Long lines and empty shelves plague Venezuela’s grocery stores as its economic crisis shows no signs of stopping. Pets are also feeling the effects of the prolonged food shortages as residents are struggling to spare a single morsel, according to a report by CBS.
The South American nation traditionally relies on foreign goods to stock its stores, but imports are down 40% from last year, according to a report by NPR. The reason for such a sharp cut is simple: the government is running out of money.
It is easy to blame the problem on a worldwide slump in oil prices. Oil contributes to 95% of Venezuela’s export revenues and 25% of its gross domestic product (GDP), according to the Organization of Petroleum Exporting Countries (OPEC) website. This means that Venezuela’s export revenues dropped by about 49% over the past two years following Brent crude’s plummet from $100 per barrel to $48.50 as of this article’s publishing.
The outlook for oil suggests that prices will not rise above $60 in the foreseeable future. Members of OPEC believe that prices above that level would lead to a new wave of U.S. shale oil operations and a subsequent glut that would drive prices down again and eat into their profits. This spells trouble for Venezuela’s bank account.
Oil dependency is unsustainable at current prices, but it is an integral component of the nation’s economy and identity. What else is contributing to the crisis that Venezuela can look to change?
Price and currency controls introduced during the Hugo Chavez administration are nearly as integral to the government’s identity. Price controls are damaging for two main reasons. First, the government must subsidize food in order to keep prices low. This eats into the government’s funds. If Venezuela were to stop subsidizing goods it would have more capital to allocate to imports. Second, price controls create an arbitrage opportunity. Smugglers can buy low in Venezuela, cross the border to Colombia and sell at market price. In addition to contributing to shortages this leads to tension on the border.
President Nicolás Maduro claimed last year that “From Colombia, all of the poverty and misery is coming over” according to the Wall Street Journal. He closed the border in response to drug-trafficking, smuggling and the shooting of three border officers in 2015. The border reopened to pedestrians in mid-August in response to demand for access to neighboring Colombia’s grocery markets. Since then, the government has resolved to at least temporarily re-open the border to vehicles at six different checkpoints later this month.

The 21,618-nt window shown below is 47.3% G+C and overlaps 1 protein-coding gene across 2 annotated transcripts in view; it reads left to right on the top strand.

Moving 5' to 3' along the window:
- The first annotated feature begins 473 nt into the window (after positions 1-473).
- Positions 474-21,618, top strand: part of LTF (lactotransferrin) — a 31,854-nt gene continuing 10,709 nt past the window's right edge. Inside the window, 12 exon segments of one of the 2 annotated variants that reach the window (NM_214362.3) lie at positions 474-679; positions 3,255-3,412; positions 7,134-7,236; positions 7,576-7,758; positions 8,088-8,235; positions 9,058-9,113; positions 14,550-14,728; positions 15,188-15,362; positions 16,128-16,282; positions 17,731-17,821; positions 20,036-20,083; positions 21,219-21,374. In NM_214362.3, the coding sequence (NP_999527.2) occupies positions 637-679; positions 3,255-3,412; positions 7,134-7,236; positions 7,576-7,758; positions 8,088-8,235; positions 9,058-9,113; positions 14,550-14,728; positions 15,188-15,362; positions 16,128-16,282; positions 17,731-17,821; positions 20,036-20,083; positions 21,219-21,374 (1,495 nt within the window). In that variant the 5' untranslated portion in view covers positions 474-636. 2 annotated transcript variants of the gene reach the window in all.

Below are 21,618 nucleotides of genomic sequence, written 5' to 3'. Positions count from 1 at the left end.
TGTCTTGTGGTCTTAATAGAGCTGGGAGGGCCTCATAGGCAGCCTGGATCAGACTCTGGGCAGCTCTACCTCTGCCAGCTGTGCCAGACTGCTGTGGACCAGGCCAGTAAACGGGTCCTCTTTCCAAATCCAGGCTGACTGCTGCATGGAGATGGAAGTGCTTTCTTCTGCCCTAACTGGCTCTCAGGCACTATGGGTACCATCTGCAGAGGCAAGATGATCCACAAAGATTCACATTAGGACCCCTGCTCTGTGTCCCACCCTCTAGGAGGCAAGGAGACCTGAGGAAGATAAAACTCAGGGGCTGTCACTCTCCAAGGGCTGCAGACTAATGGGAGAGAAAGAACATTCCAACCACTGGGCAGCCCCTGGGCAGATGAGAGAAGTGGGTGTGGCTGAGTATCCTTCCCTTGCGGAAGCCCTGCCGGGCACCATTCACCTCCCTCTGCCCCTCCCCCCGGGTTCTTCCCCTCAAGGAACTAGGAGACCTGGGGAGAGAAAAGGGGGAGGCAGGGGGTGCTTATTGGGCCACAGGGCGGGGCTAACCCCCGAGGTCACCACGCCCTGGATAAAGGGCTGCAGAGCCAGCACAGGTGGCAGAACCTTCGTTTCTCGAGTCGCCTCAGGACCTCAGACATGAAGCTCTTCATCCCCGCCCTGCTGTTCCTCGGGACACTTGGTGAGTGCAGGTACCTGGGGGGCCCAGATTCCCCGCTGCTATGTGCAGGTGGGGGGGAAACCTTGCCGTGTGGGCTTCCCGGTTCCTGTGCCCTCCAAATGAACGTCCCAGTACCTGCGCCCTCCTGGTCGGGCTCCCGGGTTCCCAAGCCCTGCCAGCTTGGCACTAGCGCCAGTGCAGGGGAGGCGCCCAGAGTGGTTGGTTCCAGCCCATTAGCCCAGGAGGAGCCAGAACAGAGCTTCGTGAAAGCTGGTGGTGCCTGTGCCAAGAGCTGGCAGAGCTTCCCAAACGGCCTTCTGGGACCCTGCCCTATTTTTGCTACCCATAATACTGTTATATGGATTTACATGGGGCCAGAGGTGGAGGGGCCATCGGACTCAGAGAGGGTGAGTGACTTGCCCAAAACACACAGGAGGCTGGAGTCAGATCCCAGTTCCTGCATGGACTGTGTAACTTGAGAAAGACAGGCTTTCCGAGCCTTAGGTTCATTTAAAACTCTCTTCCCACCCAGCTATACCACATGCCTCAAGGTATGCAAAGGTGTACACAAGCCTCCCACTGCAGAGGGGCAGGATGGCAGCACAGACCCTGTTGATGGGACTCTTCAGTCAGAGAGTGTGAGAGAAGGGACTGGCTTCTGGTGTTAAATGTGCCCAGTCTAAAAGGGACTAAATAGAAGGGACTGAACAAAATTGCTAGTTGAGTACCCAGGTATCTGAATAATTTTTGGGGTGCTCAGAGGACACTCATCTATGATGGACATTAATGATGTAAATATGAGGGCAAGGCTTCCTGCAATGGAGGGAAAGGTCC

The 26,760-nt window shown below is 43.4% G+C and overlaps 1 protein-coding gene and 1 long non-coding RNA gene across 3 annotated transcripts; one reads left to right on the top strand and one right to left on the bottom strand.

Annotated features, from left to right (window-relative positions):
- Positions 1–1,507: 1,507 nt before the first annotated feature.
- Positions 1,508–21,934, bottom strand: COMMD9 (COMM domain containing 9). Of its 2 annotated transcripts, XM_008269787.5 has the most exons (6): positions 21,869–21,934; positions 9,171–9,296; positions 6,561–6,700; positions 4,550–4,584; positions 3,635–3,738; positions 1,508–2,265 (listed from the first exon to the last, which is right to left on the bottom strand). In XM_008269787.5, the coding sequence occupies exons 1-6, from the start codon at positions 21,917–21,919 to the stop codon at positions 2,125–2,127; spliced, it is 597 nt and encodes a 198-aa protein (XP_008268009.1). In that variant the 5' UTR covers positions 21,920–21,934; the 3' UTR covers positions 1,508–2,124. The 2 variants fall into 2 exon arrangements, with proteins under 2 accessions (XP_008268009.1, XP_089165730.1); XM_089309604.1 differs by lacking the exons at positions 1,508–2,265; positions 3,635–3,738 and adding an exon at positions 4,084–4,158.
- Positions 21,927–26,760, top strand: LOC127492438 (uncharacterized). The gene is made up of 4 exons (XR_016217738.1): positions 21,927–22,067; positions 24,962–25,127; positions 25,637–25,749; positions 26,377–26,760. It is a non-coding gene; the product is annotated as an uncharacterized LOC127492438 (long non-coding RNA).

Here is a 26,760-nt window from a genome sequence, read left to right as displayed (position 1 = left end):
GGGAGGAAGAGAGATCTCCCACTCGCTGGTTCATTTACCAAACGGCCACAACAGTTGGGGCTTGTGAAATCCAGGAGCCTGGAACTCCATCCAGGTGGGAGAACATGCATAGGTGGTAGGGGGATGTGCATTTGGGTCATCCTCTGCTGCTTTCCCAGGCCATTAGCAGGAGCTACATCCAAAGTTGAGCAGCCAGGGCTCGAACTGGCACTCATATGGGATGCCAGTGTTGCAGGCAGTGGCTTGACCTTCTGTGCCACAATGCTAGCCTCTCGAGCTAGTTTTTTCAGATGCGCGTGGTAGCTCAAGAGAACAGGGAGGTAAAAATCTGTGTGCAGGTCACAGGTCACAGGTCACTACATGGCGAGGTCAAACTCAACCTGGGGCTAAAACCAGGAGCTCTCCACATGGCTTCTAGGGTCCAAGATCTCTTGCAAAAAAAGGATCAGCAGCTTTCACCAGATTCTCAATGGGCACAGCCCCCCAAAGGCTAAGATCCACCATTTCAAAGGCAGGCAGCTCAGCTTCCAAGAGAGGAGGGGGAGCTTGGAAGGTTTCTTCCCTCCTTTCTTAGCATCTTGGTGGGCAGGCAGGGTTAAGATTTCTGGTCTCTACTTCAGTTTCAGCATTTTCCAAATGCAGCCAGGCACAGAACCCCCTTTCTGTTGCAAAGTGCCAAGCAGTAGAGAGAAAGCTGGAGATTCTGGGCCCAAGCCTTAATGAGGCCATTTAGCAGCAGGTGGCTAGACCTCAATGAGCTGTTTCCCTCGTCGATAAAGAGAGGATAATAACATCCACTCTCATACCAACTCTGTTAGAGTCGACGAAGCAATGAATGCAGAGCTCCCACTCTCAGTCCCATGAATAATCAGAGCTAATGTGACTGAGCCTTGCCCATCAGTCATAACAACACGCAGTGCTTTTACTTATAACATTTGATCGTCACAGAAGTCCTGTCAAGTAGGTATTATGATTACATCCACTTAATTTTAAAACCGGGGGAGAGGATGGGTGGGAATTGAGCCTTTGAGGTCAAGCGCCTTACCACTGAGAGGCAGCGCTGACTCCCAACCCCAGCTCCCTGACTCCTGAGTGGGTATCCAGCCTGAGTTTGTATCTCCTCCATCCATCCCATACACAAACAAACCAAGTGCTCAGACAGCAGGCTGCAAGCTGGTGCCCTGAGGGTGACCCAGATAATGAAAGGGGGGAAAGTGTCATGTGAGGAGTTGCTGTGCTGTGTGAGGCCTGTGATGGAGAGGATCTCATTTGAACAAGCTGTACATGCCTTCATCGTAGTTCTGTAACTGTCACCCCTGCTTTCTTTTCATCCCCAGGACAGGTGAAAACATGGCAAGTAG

A temporary border opening is a Band-Aid to larger problems and inconsistent with the government’s policies. Venezuela must either abandon price controls or accept the fact that smugglers will relentlessly exploit the price differentials of each country. Since the long-standing controls seem unlikely to change anytime soon, the open border will not put items back on the country’s own shelves. In the short run Venezuela must look elsewhere to restock its pantries: government debt.
Debt service is a huge component of the country’s expenses. Its government debt to GDP ratio is 49.8%, which places it in the 62nd percentile among all countries according to data published by Trading Economics. This alone is not cause for alarm, but the fact that the year over year GDP growth rate is -7.06% according to Bloomberg is. If Venezuela does not start generating more output it will need to reevaluate where it spends in the very near future.
Emerging markets economist Guillermo Mondino of Citi stated that “Very few countries have gone to similar lengths” to avoid defaults, in an interview with the Wall Street Journal. President Maduro is committed to satisfying lenders, but there is a difference between a country’s willingness to pay and its ability to pay.
Venezuela will default on its government debt in the next year. Nothing in this article is investment advice, but that makes now a good time to purchase credit default swaps on any outstanding Venezuelan debt and to avoid purchasing any more issued by the government. It cannot continue to balance the effects of oil dependency, price controls and debt payments. Unless the country overhauls either its economy or government immediately it will reallocate its funds from debt service to food orders. In the long run, it can protect against shortages by ending price controls and permanently opening its borders. In the short run, Venezuela cannot afford to feed its cats, let alone its own people. It is unreasonable to expect it to keep feeding lenders.
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